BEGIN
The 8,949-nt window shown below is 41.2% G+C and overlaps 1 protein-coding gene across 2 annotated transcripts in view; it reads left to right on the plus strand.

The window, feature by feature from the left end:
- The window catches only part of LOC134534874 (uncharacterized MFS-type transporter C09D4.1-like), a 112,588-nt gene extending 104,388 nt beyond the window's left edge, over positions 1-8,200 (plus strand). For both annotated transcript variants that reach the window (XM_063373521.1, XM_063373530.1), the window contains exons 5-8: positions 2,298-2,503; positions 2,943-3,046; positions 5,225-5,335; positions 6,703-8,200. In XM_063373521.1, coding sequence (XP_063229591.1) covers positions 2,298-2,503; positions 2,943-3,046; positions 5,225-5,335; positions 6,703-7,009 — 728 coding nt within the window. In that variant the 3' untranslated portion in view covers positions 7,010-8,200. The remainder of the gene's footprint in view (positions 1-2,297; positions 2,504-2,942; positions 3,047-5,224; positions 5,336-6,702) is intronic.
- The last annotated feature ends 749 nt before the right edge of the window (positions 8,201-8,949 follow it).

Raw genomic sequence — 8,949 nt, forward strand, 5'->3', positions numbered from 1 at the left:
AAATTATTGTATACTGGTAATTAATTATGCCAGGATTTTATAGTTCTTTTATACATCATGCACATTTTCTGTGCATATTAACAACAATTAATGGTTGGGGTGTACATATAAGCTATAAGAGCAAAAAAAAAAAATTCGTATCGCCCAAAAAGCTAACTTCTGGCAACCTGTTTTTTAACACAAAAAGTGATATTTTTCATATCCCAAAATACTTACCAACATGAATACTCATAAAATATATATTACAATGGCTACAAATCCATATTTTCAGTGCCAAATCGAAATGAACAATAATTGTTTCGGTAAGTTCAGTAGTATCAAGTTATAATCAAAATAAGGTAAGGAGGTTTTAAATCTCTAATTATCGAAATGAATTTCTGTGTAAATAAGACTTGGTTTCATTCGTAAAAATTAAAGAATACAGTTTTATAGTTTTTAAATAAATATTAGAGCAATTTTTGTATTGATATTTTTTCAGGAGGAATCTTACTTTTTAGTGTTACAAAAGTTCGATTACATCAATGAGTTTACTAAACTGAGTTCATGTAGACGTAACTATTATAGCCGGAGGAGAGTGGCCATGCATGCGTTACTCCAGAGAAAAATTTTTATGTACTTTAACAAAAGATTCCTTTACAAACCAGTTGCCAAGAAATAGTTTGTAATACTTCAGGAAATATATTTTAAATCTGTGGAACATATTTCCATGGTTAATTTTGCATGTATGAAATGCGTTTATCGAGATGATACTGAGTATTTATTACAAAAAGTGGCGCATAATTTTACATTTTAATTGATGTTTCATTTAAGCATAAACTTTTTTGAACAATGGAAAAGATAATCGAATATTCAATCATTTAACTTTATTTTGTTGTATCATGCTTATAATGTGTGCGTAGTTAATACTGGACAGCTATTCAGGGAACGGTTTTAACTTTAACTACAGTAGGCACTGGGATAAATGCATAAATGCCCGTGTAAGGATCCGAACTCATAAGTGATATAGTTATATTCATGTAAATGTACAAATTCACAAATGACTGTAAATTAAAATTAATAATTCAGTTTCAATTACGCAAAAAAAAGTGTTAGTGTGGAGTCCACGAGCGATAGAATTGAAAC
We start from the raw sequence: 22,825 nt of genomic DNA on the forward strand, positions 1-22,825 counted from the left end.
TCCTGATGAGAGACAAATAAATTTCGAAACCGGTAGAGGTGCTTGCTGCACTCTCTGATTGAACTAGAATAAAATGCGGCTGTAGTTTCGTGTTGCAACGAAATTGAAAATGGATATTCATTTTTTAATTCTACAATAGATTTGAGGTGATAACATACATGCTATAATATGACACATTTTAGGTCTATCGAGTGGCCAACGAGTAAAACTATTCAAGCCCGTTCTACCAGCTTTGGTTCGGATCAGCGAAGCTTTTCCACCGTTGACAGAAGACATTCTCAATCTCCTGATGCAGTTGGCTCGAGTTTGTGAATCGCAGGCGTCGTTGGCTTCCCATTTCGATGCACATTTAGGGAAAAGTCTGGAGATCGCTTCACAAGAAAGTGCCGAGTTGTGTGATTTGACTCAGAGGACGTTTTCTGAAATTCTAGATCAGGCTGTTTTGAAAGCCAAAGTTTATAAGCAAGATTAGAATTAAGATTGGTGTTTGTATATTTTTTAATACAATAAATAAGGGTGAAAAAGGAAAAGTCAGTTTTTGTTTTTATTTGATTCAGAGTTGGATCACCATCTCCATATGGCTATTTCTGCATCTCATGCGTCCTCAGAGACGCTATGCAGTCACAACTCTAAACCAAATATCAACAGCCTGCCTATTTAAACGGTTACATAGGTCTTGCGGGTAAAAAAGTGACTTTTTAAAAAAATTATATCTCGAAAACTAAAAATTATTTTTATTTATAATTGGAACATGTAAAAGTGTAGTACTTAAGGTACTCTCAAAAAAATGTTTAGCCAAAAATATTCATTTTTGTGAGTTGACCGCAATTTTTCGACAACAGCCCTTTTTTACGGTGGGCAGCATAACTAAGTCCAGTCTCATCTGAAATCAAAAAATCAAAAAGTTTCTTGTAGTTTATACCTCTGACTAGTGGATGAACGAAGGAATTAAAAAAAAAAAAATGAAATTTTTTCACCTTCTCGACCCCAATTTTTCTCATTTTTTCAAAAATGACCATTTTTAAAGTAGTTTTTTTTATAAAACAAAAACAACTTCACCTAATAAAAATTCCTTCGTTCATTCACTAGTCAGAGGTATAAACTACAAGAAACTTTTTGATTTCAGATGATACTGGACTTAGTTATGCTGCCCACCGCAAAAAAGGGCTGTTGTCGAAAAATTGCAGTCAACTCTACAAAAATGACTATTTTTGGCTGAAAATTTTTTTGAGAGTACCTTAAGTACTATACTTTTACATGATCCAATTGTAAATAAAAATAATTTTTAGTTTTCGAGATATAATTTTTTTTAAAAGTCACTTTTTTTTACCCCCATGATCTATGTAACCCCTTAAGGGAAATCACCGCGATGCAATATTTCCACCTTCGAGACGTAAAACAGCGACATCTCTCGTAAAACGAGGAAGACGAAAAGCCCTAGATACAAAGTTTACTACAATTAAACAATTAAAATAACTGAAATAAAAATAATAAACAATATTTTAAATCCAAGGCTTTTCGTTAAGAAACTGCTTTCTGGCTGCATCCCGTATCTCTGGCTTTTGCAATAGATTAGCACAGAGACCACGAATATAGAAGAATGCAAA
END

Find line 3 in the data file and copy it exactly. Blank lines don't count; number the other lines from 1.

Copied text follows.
- The window catches only part of LOC134534874 (uncharacterized MFS-type transporter C09D4.1-like), a 112,588-nt gene extending 104,388 nt beyond the window's left edge, over positions 1-8,200 (plus strand). For both annotated transcript variants that reach the window (XM_063373521.1, XM_063373530.1), the window contains exons 5-8: positions 2,298-2,503; positions 2,943-3,046; positions 5,225-5,335; positions 6,703-8,200. In XM_063373521.1, coding sequence (XP_063229591.1) covers positions 2,298-2,503; positions 2,943-3,046; positions 5,225-5,335; positions 6,703-7,009 — 728 coding nt within the window. In that variant the 3' untranslated portion in view covers positions 7,010-8,200. The remainder of the gene's footprint in view (positions 1-2,297; positions 2,504-2,942; positions 3,047-5,224; positions 5,336-6,702) is intronic.